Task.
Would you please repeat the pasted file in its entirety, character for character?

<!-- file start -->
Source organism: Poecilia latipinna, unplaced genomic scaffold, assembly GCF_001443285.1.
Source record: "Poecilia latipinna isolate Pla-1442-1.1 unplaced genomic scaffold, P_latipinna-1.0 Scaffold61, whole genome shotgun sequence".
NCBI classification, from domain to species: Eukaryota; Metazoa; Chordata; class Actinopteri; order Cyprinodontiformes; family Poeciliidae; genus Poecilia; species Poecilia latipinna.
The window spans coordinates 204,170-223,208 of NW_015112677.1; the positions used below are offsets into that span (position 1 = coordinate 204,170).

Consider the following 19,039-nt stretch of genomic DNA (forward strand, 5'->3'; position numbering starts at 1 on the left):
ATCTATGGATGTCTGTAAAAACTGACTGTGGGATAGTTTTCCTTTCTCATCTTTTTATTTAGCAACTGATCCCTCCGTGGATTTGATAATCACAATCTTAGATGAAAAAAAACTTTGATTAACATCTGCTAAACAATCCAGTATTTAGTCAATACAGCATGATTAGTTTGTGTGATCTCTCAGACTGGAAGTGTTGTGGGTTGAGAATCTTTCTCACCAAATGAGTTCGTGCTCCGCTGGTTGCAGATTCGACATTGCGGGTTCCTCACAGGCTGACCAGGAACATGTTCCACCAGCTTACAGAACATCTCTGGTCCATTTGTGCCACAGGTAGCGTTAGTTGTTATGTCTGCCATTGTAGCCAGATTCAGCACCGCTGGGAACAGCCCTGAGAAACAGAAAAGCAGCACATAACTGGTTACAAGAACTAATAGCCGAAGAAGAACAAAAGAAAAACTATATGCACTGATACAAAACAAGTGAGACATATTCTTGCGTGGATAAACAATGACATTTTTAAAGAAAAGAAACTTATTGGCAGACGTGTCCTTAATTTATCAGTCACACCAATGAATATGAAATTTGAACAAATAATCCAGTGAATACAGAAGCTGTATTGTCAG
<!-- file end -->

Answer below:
Source organism: Poecilia latipinna, unplaced genomic scaffold, assembly GCF_001443285.1.
Source record: "Poecilia latipinna isolate Pla-1442-1.1 unplaced genomic scaffold, P_latipinna-1.0 Scaffold61, whole genome shotgun sequence".
NCBI classification, from domain to species: Eukaryota; Metazoa; Chordata; class Actinopteri; order Cyprinodontiformes; family Poeciliidae; genus Poecilia; species Poecilia latipinna.
The window spans coordinates 204,170-223,208 of NW_015112677.1; the positions used below are offsets into that span (position 1 = coordinate 204,170).

Consider the following 19,039-nt stretch of genomic DNA (forward strand, 5'->3'; position numbering starts at 1 on the left):
ATCTATGGATGTCTGTAAAAACTGACTGTGGGATAGTTTTCCTTTCTCATCTTTTTATTTAGCAACTGATCCCTCCGTGGATTTGATAATCACAATCTTAGATGAAAAAAAACTTTGATTAACATCTGCTAAACAATCCAGTATTTAGTCAATACAGCATGATTAGTTTGTGTGATCTCTCAGACTGGAAGTGTTGTGGGTTGAGAATCTTTCTCACCAAATGAGTTCGTGCTCCGCTGGTTGCAGATTCGACATTGCGGGTTCCTCACAGGCTGACCAGGAACATGTTCCACCAGCTTACAGAACATCTCTGGTCCATTTGTGCCACAGGTAGCGTTAGTTGTTATGTCTGCCATTGTAGCCAGATTCAGCACCGCTGGGAACAGCCCTGAGAAACAGAAAAGCAGCACATAACTGGTTACAAGAACTAATAGCCGAAGAAGAACAAAAGAAAAACTATATGCACTGATACAAAACAAGTGAGACATATTCTTGCGTGGATAAACAATGACATTTTTAAAGAAAAGAAACTTATTGGCAGACGTGTCCTTAATTTATCAGTCACACCAATGAATATGAAATTTGAACAAATAATCCAGTGAATACAGAAGCTGTATTGTCAG